About Me

Friday, May 13, 2011

Hijab is not just for women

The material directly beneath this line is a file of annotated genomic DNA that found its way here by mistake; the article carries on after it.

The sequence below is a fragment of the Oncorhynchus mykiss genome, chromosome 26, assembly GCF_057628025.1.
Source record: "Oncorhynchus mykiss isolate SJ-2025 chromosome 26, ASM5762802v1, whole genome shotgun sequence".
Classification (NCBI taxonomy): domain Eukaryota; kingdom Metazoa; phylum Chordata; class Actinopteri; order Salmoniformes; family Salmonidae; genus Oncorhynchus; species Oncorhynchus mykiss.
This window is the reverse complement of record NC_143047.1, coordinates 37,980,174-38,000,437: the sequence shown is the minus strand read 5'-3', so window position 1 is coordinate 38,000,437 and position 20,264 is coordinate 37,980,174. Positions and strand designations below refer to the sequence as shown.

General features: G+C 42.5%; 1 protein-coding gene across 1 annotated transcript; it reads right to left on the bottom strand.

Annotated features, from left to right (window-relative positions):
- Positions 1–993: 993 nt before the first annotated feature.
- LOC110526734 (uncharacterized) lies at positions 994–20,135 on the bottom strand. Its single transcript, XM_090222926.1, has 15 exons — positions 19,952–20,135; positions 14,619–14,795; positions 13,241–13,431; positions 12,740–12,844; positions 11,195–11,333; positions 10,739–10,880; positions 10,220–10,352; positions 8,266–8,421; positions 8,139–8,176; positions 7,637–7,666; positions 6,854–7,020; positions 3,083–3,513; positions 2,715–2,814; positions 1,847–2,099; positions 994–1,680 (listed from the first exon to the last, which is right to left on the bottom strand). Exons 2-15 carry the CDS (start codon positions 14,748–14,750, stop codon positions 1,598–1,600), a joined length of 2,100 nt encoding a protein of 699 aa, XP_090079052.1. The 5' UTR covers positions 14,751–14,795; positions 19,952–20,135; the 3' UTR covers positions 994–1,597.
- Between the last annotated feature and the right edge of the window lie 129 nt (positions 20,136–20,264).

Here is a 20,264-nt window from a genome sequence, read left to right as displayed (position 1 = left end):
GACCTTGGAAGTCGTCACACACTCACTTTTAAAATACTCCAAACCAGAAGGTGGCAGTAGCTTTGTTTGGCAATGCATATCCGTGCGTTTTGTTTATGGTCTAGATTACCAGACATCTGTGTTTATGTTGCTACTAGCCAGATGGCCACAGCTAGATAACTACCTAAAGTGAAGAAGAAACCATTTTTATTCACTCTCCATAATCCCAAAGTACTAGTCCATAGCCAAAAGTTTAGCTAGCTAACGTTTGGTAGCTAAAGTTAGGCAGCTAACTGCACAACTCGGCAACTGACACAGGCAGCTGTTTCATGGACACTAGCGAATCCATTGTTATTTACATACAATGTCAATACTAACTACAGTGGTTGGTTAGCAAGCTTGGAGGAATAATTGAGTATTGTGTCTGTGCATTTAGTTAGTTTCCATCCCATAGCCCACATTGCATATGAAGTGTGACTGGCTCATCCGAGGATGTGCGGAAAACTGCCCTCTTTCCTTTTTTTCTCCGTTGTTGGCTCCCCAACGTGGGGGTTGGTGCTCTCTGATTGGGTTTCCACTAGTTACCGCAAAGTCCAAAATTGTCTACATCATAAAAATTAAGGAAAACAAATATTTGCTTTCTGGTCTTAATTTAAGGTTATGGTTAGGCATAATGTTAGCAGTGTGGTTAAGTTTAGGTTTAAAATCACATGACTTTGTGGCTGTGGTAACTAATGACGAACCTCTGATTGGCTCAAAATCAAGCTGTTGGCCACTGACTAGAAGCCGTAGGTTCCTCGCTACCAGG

I work at an Islamic school in which the dress code for all the teachers as well as the female students from grade 4th and up is the wearing of the abaya and a head scarf. The abaya is an Arab form of modest dress which is basically like a long dress or overcoat that is very loose and hides the shape of the body. For the men and boys, there is no such dress requirement. The male students wear short sleeve polo shirts with cotton pants and the male teachers wear the regular business casual attire, pants and button down shirt. I have never in my life worn an abaya, since it is not part of my culture (I'm not Arab). When I go to the mosque I usually wear loose pants with a tunic that covers my arms and bottom and then a long scarf covering my head, neck, and chest. I had to get an abaya when I started working there. I was told that I could not wear the Indian type dress (loose pants and tunic  that I normally wear and which is considered modest by requirements of Islam). In the meetings some of the teachers have asked to be allowed to wear skirts and long shirt or other forms of dress that is not the abaya. However this idea was not taken because there is a concern that the women will start wearing tight skirts and tight shirts and the abaya which is basically a thin shapeless overcoat covers all that. What irks me about all of this is that the abaya or thobe (long dress like robe worn by Arab men) is not a requirement for the men at the school. One male teacher comes dressed in a tight short sleeve button down shirt that fails in covering his behind and he's usually wearing tight pants. I'm sure if he was to bend down his shirt would go up and his buttocks would stick out. However he like most Muslim men can get away with this even though that is an immodest form of dress. If the abaya is forced on the women then the thobe should be forced on the men. Even the Imam wears office attire with a tie and that is okay. This double standard on rules of Islamic dress for men and women is very frustrating. In the conversations within Muslims, the idea of hijab is all about women. The Imam always reminds the "sisters" to cover more and that hijab is obligatory on believing women. What I never understood is why there is a one-sided analysis of the "hijab"?  According to the dictates of Islam, believing men and women are both enjoined to lower their gaze and to guard their private parts (ie sexual acts outside of marriage) and to dress modestly. All Muslims, men and women have restrictions on the dress, the nakedness should be covered, this extends from the navel to the knees and for the women it is also the chest. However while this is strictly enforced by Muslims for the women, it is rather lax in general for the men. This is seen in the school where I teach and is seen in the society also. Muslim boys are allowed to wear short shorts when competing in sports in school even though it goes against the rules for covering for all Muslims, however this point is never brought up or is even an issue. Boys are allowed to wear shorts that barely reach their knees at times. However for many Muslim girls they have to give up partaking in sports all together because they will have to wear outfits that show off their arms or are bit too tight. Imams never remind the men to dress more modestly. There is never any lecture that says men, you should stop wearing muscle shirts and tight jeans or shorts that reveal the thigh. I've seen many young men coming out of the mosque dressed in this very manner. When will the discussion about hijab including all believing people, men and women. When will the discussion of hijab also include that it is not just physical covering but also covering of the heart and inner soul from the evil around us? I want to have a discussion about that.